On May 25, 2020, Officer Derek Chauvin murdered George Floyd on the streets of Minneapolis, Minnesota. Fatally kneeling on his neck for nearly ten minutes, Chauvin, alongside three other officers, J. Alexander Kueng, Thomas Lane and Tou Thao physically restrained Floyd while he struggled and the world watched. Contributing to the Minneapolis Police Department’s violent history of racism and oppression, Chauvin displayed the blatant inequalities of power within the police state, and the need to fight this system.

However, this event did not occur in a vacuum, as the Minneapolis Police Department is not unique. Breonna Taylor, Rayshard Brooks and Daniel Prude were among other Black lives lost to the police in 2020. In the months that followed, people across the globe arose in protest, demanding justice through large scale system change. All while our world experienced the greatest public health emergency of our lifetimes, people came together and the movement for police abolition grew. However, little has actually been achieved in the months following George Floyd’s death. Minneapolis city council members, and other leaders, have offered nothing but broken promises for systems change, and now plan on increasing the city’s police budget. In preparation for the March 8th trial, the city has barricaded its government buildings, and plans to drastically increase its police presence – likely heavily militarized. But, maintaining the violence of policing only furthers the need for protest.

In the wake of the George Floyd Uprising, Students for a Democratic Society at the University of Minnesota held numerous protests on and off campus to demand a Civilian Police Accountability Council, as a means to disarm, demilitarize and defund the University of Minnesota Police Department. Understanding that it is not just individual actors, but the collective system of policing that upholds systems of racial, class and disability inequality, we recognize the need for change on our campus. We have engaged in physical direct action and virtual movement building, but have experienced no concrete action or communication from our university administrators. Groups across the Twin Cities and beyond have worked tirelessly to reimagine our community through equitable public safety. All the while, elected officials have ignored community members and have done little to nothing to implement these demands. However, we will not be silenced. UMN SDS stands in solidarity with our community in demanding justice for George Floyd.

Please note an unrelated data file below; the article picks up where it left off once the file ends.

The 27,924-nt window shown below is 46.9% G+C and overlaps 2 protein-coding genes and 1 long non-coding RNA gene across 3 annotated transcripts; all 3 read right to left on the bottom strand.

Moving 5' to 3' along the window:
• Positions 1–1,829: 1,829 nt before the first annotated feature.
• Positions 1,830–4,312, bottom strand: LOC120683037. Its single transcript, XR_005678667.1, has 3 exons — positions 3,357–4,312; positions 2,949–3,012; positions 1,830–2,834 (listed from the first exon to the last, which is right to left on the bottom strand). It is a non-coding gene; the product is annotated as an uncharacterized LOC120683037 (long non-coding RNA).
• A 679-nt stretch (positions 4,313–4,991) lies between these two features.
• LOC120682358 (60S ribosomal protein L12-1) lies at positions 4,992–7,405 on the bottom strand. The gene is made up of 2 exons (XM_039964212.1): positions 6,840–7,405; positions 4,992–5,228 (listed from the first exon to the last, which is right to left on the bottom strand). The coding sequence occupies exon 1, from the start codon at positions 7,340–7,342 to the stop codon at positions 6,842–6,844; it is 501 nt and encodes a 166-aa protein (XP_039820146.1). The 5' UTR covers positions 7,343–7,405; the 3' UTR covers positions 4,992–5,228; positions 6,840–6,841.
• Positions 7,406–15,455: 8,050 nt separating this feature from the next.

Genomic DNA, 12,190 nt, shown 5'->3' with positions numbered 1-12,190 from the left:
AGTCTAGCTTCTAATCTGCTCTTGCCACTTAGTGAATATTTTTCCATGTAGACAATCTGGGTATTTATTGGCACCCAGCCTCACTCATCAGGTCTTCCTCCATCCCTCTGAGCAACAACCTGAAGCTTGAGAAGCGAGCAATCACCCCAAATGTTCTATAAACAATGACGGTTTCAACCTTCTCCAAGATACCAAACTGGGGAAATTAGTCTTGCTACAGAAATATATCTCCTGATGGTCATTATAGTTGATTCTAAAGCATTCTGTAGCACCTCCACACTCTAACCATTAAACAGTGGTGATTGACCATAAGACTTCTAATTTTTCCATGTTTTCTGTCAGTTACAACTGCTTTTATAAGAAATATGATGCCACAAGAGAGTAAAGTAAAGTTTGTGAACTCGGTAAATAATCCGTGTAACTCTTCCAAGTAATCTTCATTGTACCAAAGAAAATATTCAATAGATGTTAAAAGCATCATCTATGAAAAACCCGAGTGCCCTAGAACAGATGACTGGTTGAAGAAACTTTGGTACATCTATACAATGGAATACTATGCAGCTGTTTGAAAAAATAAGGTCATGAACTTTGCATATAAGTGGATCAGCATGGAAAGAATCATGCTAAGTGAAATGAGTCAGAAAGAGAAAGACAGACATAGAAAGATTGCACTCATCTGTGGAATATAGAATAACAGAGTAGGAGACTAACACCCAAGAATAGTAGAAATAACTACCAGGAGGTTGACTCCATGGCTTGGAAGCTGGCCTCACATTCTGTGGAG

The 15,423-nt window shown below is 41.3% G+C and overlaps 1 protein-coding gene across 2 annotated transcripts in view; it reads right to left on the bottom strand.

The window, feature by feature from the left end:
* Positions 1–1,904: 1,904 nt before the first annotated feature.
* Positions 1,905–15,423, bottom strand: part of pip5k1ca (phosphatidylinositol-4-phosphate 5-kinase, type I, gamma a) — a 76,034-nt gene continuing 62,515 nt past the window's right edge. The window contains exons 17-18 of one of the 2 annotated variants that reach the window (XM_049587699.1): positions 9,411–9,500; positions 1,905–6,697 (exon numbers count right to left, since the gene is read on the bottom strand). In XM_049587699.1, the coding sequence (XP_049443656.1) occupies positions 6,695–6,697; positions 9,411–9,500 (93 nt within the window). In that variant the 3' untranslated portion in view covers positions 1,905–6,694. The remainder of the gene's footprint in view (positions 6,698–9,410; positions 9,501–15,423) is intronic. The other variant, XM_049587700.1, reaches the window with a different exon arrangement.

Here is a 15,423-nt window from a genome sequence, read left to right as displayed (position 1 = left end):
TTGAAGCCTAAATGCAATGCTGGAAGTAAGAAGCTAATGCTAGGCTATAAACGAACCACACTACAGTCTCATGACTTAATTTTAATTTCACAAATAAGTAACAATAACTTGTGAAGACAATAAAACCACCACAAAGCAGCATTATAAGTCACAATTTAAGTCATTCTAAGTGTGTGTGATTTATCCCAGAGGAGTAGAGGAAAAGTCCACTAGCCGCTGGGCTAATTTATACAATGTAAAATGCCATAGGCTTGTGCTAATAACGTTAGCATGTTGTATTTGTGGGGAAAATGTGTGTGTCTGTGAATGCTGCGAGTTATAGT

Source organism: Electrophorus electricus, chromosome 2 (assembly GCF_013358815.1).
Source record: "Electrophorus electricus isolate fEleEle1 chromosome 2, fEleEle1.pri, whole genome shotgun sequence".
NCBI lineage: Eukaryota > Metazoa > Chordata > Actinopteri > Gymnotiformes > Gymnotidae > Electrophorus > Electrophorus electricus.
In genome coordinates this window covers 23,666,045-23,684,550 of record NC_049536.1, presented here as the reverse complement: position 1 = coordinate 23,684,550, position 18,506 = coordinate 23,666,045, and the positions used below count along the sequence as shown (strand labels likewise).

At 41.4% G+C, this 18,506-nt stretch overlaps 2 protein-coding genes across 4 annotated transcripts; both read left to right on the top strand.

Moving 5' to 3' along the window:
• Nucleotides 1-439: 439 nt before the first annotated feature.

On Monday, March 8th, Derek Chauvin will be tried in Minneapolis for the crimes of second-degree murder and manslaughter of George Floyd. We do not expect to see justice without a fight, as it is likely that Chauvin will continue to benefit from his white police privilege. With this in mind, we will take action and stand with those on the ground in Minneapolis, and elsewhere around the country.

National Students for a Democratic Society calls for a day of action in line with the National Alliance Against Racist and Political Repression (NAARPR) and its Minneapolis affiliate, the Twin Cities Coalition for Justice for Jamar (TCC4J). We call upon students to hit the streets and demand justice for George Floyd and other victims of police violence.